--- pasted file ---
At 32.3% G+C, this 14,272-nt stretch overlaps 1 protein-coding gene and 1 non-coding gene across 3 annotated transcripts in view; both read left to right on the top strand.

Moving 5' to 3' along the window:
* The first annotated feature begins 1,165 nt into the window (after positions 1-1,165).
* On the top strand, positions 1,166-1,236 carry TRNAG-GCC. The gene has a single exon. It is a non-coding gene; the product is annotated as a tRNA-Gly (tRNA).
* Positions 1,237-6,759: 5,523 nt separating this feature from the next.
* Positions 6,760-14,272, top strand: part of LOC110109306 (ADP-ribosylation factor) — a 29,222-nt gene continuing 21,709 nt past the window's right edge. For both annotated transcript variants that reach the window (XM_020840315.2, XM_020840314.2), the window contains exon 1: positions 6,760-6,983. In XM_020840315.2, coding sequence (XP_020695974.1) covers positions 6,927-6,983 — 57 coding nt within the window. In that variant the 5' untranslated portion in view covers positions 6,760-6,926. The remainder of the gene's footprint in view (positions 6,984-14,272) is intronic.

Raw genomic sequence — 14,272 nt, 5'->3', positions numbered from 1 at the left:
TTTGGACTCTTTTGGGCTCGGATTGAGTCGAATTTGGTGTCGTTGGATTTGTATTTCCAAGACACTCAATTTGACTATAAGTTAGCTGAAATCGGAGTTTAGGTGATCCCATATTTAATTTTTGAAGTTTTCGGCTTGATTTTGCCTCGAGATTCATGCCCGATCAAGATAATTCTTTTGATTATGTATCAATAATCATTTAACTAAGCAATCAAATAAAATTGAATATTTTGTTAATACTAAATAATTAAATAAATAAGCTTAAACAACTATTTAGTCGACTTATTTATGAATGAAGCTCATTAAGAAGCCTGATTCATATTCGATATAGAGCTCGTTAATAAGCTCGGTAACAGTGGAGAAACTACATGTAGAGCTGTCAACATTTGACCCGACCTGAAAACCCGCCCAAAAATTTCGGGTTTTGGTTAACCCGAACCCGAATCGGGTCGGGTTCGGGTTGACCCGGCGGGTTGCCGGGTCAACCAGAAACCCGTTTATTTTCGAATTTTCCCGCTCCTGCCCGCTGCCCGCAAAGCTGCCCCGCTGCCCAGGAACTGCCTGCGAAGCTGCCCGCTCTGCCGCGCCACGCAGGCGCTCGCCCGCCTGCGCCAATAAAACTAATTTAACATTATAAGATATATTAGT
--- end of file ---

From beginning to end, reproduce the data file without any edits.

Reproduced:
At 32.3% G+C, this 14,272-nt stretch overlaps 1 protein-coding gene and 1 non-coding gene across 3 annotated transcripts in view; both read left to right on the top strand.

Moving 5' to 3' along the window:
* The first annotated feature begins 1,165 nt into the window (after positions 1-1,165).
* On the top strand, positions 1,166-1,236 carry TRNAG-GCC. The gene has a single exon. It is a non-coding gene; the product is annotated as a tRNA-Gly (tRNA).
* Positions 1,237-6,759: 5,523 nt separating this feature from the next.
* Positions 6,760-14,272, top strand: part of LOC110109306 (ADP-ribosylation factor) — a 29,222-nt gene continuing 21,709 nt past the window's right edge. For both annotated transcript variants that reach the window (XM_020840315.2, XM_020840314.2), the window contains exon 1: positions 6,760-6,983. In XM_020840315.2, coding sequence (XP_020695974.1) covers positions 6,927-6,983 — 57 coding nt within the window. In that variant the 5' untranslated portion in view covers positions 6,760-6,926. The remainder of the gene's footprint in view (positions 6,984-14,272) is intronic.

Raw genomic sequence — 14,272 nt, 5'->3', positions numbered from 1 at the left:
TTTGGACTCTTTTGGGCTCGGATTGAGTCGAATTTGGTGTCGTTGGATTTGTATTTCCAAGACACTCAATTTGACTATAAGTTAGCTGAAATCGGAGTTTAGGTGATCCCATATTTAATTTTTGAAGTTTTCGGCTTGATTTTGCCTCGAGATTCATGCCCGATCAAGATAATTCTTTTGATTATGTATCAATAATCATTTAACTAAGCAATCAAATAAAATTGAATATTTTGTTAATACTAAATAATTAAATAAATAAGCTTAAACAACTATTTAGTCGACTTATTTATGAATGAAGCTCATTAAGAAGCCTGATTCATATTCGATATAGAGCTCGTTAATAAGCTCGGTAACAGTGGAGAAACTACATGTAGAGCTGTCAACATTTGACCCGACCTGAAAACCCGCCCAAAAATTTCGGGTTTTGGTTAACCCGAACCCGAATCGGGTCGGGTTCGGGTTGACCCGGCGGGTTGCCGGGTCAACCAGAAACCCGTTTATTTTCGAATTTTCCCGCTCCTGCCCGCTGCCCGCAAAGCTGCCCCGCTGCCCAGGAACTGCCTGCGAAGCTGCCCGCTCTGCCGCGCCACGCAGGCGCTCGCCCGCCTGCGCCAATAAAACTAATTTAACATTATAAGATATATTAGT